Prosody as syntactic evidence

The view from Mayan

Abstract

A subset of Mayan languages feature “prosodic allomorphy,” a phenomenon involving morphological alternations at certain prosodic boundaries. In previous work, Henderson (2012) proposes that prosodic allomorphs in K’iche’ provide evidence for non-isomorphisms in the correspondence between syntax and prosody. In this paper, I argue against this view by building on a related extraposition analysis in Aissen 1992. I contribute novel data from prosodic allomorphy from two Mayan languages, Chuj and K’iche’, and show that upon further inspection, there is strong evidence for a syntactic analysis different from the one assumed in Henderson 2012. The new syntax leads to several predictions that are borne out, and crucially, does not force us to posit mismatches, allowing for a one-to-one correspondence between syntax and prosody. By taking apparent instances of mismatches as suggestive that the syntactic analysis must be revisited, the proposal aligns with work such as Steedman (1991), Wagner (2005, 2010), and Hirsch and Wagner (2015). Finally, I discuss how the proposal could be restated within phase theoretic approaches to the interface between syntax and phonology, concluding that Mayan prosodic allomorphy poses an interesting challenge for such accounts.

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Notes

  1. 1.

    All Chuj data come from speakers of the Nentón and San Mateo Ixtatán variants. Data were collected through original elicitation in Guatemala, Mexico, and Canada and in texts available on the Archive of Indigenous Languages of Latin America (Mateo Pedro and Coon 2017). For Chuj grammars, see Hopkins 1967, Maxwell 1982, and García Pablo and Domingo Pascual 2007. The K’iche’ data come from previous work by other authors and from questionnaires with two speakers of Santa Lucía Utatlán (one of the two dialects under study in Henderson 2012). For recent overviews on K’iche’, see Can Pixabaj 2015, 2017.

  2. 2.

    Abbreviations: a: “Set A” (ergative/possessive); af: agent focus; b: “Set B” (absolutive); clf: noun classifier; comp: complementizer; dep: dependent clause marker; dir: directional; ha: topic/focus marker; indf: indefinite; ipfv: imperfective; iv: intransitive status suffix; m: masculine; neg: negation; pl: plural; pron: pronoun; prosp: prospective; q: question; pfv: perfective; rn: relational noun; sg: singular; top: topic; tv: transitive status suffix. Glosses in examples from other sources have been modified in some cases for consistency, and translations from Spanish to English are my own.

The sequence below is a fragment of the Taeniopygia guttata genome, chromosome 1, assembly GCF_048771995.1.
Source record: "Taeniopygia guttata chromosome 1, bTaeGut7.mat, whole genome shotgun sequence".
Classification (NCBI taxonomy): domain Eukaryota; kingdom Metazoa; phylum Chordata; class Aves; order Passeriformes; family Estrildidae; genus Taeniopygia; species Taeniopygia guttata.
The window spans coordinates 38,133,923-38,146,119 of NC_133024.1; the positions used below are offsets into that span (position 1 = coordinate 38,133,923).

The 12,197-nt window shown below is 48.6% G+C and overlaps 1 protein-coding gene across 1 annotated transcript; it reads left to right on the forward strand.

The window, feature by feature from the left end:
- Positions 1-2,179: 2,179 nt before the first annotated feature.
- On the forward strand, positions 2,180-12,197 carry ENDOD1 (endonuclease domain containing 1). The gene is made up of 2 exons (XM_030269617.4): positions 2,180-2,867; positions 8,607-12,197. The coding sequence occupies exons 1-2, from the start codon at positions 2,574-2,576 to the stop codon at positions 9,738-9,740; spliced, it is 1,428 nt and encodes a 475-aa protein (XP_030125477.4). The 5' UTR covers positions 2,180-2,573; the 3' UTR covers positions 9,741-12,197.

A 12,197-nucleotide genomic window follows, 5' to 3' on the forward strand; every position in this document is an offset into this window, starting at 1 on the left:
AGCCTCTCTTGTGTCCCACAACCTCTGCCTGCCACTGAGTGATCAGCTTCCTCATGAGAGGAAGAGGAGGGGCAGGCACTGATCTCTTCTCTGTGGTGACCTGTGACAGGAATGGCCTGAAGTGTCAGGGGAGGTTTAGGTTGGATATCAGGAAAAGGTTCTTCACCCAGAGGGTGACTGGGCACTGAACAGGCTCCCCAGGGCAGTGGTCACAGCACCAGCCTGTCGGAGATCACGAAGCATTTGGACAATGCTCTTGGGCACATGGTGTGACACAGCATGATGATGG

3. 3.

    (7) is formalized in OT with two alignment constraints (see Henderson for more details).

  4. 4.

    The strict layer hypothesis has been contested in much recent work, including Truckenbrodt (1999), Wagner (2005, 2010), and Selkirk (2011) (see Elfner 2018 for overview). The analysis proposed in this paper will remain neutral with respect to this debate. However, note that the strict layer hypothesis falls under the category of syntax-prosody mismatches, and is therefore another type of mismatch required in Henderson 2012.

  5. 5.

    Note that, in addition to prosodic allomorphy in Chuj and K’iche’, similar paradigms are found in other Mayan languages from distinct branches, such as Tsotsil (Cholan-Tseltalan); Popti’ and Q’anjob’al (Q’anjob’alan); and Tz’utujil (K’ichean) (Day 1973; Craig 1977, 1986; Aissen 1992; Mateo Toledo 2017). Although the affected morphemes vary, the allomorphy appears to be governed by similar clausal boundaries across all of these languages.

  6. 6.

    The classifier ni(’o’) is only used in the Nentón variant of Chuj.

  7. 7.

    This could potentially be tested for K’iche’ with a DP topic ending with a verb-final relative clause. I have not been able to check this environment in K’iche’, but future work should establish whether this environment triggers the presence of a status suffix.

  8. 8.

    In the Mayanist literature, “external” topics are contrasted with “internal” topics, the latter of which appear inside the domain of the matrix clause and do so via movement (Aissen 1992). As argued in Bielig 2015, Chuj only seems to have “external” topics. Popti’, a close relative of Chuj, is also argued in Aissen 1992 to only feature external topics. On similar external topics across languages and their effects on prosody, see e.g. Nespor and Vogel 1986 (on English), Bresnan and Mchombo 1987 and Kanerva 1990 (on Chichewa), and Frascarelli 2000 (on Italian).

  9. 9.